While there are numerous books on the market to teach new owners all about the basic functions and options involved with a serger, there are few precious printed or online resources dealing with coverstitch machines. Just as when you transition to a different mindset when switching from a sewing machine to a serger, there is a special series of steps you must perform when coverstitching in order to start and finish the stitching. These may seem cumbersome at first glance, but you’ll soon find that these quickly become second nature.
All the examples below show the most common coverstitching, a two needle arrangement, but the procedures are the same for one or three needle coverstitching, too.
Basic Flat Hem
The most basic coverstitching involves folding over the hem of a flat piece of fabric to the wrong side, and coverstitching from the right side, catching the hem underneath.
Start at the leading edge of the fabric, making sure both needles are either straddling the cut edge underneath or piercing both layers of fabric.
Start stitching, and stop when you reach the end of the fabric (or your desired point if you’re not hemming the entire length).
Raise the presser foot and ensure the needles are at their highest position. Wave a thin object (such as a metal loop turner or ruler) between the foot and the feed dogs, pulling the needle threads toward you.
Cut both threads.
Pull the fabric away from you and behind the presser foot, and cut the looper thread.
(Optional) Knot the end threads together.
Hemming in the Round
More often than not, however, you’ll be hemming fabric in the round, such as on a sleeve, neckline, or skirt hem. As with the flat hem, you’ll first need to fold (or press) back the hem allowance to the wrong side of the fabric, pin in place, and coverstitch from the right side, catching the hem underneath.
Start at any point in the round hem (usually near a seam, such as in the inner leg or a mid-sleeve seam), making sure the needles are straddling the cut edge underneath, or that the needles will pierce both layers of fabric.
Start stitching, and when you come around to the beginning, overlap the previous stitches for a few millimeters.
Raise the presser foot, and ensure the needles are at their highest position. Wave a thin object (such as a metal loop turner or ruler) between the foot and the feed dogs, pulling the needle threads towards you.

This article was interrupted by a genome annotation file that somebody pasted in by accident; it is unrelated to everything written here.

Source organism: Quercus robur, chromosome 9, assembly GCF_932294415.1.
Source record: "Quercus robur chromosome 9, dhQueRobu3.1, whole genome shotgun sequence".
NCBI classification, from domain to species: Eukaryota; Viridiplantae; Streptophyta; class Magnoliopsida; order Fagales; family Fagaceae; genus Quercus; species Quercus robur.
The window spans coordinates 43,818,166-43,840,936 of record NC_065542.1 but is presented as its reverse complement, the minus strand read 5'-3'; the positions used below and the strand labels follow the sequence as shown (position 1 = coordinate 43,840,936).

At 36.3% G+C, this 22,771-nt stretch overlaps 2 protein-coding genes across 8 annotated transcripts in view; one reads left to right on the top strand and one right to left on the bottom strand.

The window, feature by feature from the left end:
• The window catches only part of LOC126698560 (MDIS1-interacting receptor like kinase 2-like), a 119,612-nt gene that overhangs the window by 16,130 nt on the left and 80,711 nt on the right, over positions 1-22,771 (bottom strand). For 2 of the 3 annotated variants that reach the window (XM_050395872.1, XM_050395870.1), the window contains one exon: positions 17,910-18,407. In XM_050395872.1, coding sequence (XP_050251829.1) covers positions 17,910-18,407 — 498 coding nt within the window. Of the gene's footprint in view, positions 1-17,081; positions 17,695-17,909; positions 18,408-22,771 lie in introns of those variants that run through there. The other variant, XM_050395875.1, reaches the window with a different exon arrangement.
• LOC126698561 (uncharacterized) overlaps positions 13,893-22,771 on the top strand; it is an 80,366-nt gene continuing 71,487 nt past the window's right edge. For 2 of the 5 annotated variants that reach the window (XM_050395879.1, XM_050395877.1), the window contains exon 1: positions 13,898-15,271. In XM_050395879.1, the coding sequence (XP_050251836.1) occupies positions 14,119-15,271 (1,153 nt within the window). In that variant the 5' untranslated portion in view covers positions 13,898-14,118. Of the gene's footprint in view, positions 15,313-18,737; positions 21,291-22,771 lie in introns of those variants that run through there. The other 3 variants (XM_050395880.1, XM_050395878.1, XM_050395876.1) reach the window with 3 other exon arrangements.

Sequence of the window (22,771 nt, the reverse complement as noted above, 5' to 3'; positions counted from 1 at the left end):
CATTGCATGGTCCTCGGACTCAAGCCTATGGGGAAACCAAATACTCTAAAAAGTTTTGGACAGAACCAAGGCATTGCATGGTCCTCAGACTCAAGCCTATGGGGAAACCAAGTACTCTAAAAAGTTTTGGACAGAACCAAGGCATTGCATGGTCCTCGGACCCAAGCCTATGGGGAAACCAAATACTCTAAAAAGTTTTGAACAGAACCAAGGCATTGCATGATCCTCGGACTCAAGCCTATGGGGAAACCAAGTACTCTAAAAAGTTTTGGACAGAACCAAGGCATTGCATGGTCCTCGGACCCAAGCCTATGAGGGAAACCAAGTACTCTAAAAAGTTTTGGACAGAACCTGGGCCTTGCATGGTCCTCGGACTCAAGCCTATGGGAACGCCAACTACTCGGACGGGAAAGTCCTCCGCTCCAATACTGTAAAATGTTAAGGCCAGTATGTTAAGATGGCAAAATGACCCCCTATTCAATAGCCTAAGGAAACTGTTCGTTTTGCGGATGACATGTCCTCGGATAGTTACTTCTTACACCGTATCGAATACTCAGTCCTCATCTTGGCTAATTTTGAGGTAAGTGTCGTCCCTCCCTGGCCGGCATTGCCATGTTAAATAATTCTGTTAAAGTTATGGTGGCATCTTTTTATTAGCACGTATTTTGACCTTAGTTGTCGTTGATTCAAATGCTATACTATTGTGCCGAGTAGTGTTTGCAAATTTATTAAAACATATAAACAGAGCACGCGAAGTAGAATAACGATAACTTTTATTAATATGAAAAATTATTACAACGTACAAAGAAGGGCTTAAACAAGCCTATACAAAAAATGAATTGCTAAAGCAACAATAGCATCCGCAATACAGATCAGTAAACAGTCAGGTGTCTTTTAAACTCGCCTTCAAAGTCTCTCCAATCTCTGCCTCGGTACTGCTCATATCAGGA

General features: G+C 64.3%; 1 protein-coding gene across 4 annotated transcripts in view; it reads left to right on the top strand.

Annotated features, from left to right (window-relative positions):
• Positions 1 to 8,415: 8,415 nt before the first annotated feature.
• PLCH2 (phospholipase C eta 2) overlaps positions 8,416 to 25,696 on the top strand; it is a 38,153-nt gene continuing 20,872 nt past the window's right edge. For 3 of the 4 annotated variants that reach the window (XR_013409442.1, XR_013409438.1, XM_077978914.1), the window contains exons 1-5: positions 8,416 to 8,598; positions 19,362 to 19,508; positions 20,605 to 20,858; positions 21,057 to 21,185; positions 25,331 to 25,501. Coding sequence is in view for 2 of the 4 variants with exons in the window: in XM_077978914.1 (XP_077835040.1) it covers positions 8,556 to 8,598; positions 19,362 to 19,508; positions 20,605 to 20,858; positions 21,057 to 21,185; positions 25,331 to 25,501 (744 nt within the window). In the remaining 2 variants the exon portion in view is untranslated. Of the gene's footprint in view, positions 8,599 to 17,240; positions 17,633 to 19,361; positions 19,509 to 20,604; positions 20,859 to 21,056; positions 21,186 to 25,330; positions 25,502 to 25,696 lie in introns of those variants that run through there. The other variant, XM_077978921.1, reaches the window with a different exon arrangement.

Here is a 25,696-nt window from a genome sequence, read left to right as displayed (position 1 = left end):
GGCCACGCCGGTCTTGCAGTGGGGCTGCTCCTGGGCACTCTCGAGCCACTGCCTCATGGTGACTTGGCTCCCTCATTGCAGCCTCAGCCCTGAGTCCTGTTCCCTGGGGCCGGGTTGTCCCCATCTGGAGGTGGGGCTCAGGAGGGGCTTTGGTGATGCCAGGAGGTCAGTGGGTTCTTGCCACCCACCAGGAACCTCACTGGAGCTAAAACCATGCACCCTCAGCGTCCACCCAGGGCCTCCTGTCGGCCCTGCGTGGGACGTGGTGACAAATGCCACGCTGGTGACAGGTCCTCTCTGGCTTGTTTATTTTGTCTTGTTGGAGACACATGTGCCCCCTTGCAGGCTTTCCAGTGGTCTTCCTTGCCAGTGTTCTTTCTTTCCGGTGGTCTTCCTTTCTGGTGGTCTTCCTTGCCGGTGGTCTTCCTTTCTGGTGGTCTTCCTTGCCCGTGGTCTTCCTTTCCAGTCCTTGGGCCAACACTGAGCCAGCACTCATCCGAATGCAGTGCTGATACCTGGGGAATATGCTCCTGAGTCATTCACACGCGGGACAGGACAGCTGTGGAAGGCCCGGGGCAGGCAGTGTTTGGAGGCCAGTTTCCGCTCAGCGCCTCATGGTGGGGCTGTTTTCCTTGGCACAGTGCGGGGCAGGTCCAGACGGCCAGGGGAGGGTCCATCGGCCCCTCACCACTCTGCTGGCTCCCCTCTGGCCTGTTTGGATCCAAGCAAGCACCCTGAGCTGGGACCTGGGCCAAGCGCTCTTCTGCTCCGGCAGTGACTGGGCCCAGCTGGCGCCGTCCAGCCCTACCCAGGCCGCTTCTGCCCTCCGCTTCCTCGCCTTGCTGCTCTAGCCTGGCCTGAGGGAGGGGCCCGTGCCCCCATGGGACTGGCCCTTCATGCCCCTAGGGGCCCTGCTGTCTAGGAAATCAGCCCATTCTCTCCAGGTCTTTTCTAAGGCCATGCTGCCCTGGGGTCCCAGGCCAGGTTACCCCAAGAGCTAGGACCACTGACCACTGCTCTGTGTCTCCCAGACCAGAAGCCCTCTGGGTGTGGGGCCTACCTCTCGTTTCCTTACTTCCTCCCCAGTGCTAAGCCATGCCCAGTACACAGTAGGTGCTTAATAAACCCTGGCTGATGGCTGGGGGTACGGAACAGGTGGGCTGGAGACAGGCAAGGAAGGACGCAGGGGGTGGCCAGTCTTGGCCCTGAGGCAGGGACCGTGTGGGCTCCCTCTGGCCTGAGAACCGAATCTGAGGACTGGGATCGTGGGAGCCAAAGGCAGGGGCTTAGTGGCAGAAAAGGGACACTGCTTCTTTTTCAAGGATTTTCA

Cut both threads.
Pull the fabric away from you and behind the presser foot, and cut the looper thread.
This series of steps will pull the needle threads to the reverse of the fabric, where you should knot the end threads together to prevent unraveling.
(Optional) Use a pin to carefully pull the beginning needle threads to the reverse. From the reverse, look for a little loop of needle thread at the base of each stitch, and pull with a pin.
Or if it’s in a hidden area, just cut these close to the fabric, as the stitches won’t unravel from the beginning.
Let’s face it, sometimes despite our best efforts, we have to unpick our stitches. Coverstitching looks like it’d be as tedious to unpick as serger stitches, but it’s surprisingly the easiest of all once you know how!
The most important thing to remember is that coverstitching can only be unraveled in the opposite direction of how it was stitched (i.e., from the last stitches backwards). This is why it’s important to always secure the threads from the ends of your coverstitching, but securing the threads from the start is largely aesthetic. If you’ve already secured these threads, start by cutting off your knot and pulling the needle threads to the right side of the fabric. With a pin or seamripper, gently undo a few stitches so you’ve got enough length to hold onto, but don’t cut the threads. With the needle threads on the right side of the fabric and the looper thread on the reverse, grasp the needle threads in one hand, the looper in the other, and pull. The stitches should unravel as if by magic.
Unlike sewing machines, which seem to attract presser feet like moths to a flame, there really aren’t very many accessories or gadgets you need to add on once you’ve bought your coverstitch machine. The easiest and cheapest tool for your coverstitch machine is something you’ve probably already got lying around at home: a stack of Post-it notes! Remove the backing so that the entire block can be stuck to the bed of your coverstitch machine and used as a guide to keep your stitching at a consistent distance from the folded edge. Just align the folded edge to the stack of notes as you stitch, and the hem will be even the whole way around.